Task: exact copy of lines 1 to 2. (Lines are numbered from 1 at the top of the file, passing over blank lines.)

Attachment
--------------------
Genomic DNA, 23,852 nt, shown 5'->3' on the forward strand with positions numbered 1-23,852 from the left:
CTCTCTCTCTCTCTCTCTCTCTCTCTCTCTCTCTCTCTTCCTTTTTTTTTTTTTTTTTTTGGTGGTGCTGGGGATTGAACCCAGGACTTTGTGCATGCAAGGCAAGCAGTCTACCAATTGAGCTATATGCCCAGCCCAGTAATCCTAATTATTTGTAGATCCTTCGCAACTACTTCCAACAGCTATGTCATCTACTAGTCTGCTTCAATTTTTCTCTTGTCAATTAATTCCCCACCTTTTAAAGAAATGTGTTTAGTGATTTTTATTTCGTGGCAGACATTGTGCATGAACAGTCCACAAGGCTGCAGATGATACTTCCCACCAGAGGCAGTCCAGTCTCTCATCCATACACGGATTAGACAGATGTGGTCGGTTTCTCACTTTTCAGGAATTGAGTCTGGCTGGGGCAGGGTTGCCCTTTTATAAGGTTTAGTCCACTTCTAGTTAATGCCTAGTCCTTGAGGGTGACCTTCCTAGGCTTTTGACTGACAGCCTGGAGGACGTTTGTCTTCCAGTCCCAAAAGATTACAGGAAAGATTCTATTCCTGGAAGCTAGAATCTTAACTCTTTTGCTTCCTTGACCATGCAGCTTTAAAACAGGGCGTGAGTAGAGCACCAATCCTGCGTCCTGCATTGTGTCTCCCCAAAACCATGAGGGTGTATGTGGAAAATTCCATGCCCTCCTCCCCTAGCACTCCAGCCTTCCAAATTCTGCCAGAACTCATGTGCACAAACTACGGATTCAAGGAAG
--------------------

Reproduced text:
Genomic DNA, 23,852 nt, shown 5'->3' on the forward strand with positions numbered 1-23,852 from the left:
CTCTCTCTCTCTCTCTCTCTCTCTCTCTCTCTCTCTCTTCCTTTTTTTTTTTTTTTTTTTGGTGGTGCTGGGGATTGAACCCAGGACTTTGTGCATGCAAGGCAAGCAGTCTACCAATTGAGCTATATGCCCAGCCCAGTAATCCTAATTATTTGTAGATCCTTCGCAACTACTTCCAACAGCTATGTCATCTACTAGTCTGCTTCAATTTTTCTCTTGTCAATTAATTCCCCACCTTTTAAAGAAATGTGTTTAGTGATTTTTATTTCGTGGCAGACATTGTGCATGAACAGTCCACAAGGCTGCAGATGATACTTCCCACCAGAGGCAGTCCAGTCTCTCATCCATACACGGATTAGACAGATGTGGTCGGTTTCTCACTTTTCAGGAATTGAGTCTGGCTGGGGCAGGGTTGCCCTTTTATAAGGTTTAGTCCACTTCTAGTTAATGCCTAGTCCTTGAGGGTGACCTTCCTAGGCTTTTGACTGACAGCCTGGAGGACGTTTGTCTTCCAGTCCCAAAAGATTACAGGAAAGATTCTATTCCTGGAAGCTAGAATCTTAACTCTTTTGCTTCCTTGACCATGCAGCTTTAAAACAGGGCGTGAGTAGAGCACCAATCCTGCGTCCTGCATTGTGTCTCCCCAAAACCATGAGGGTGTATGTGGAAAATTCCATGCCCTCCTCCCCTAGCACTCCAGCCTTCCAAATTCTGCCAGAACTCATGTGCACAAACTACGGATTCAAGGAAG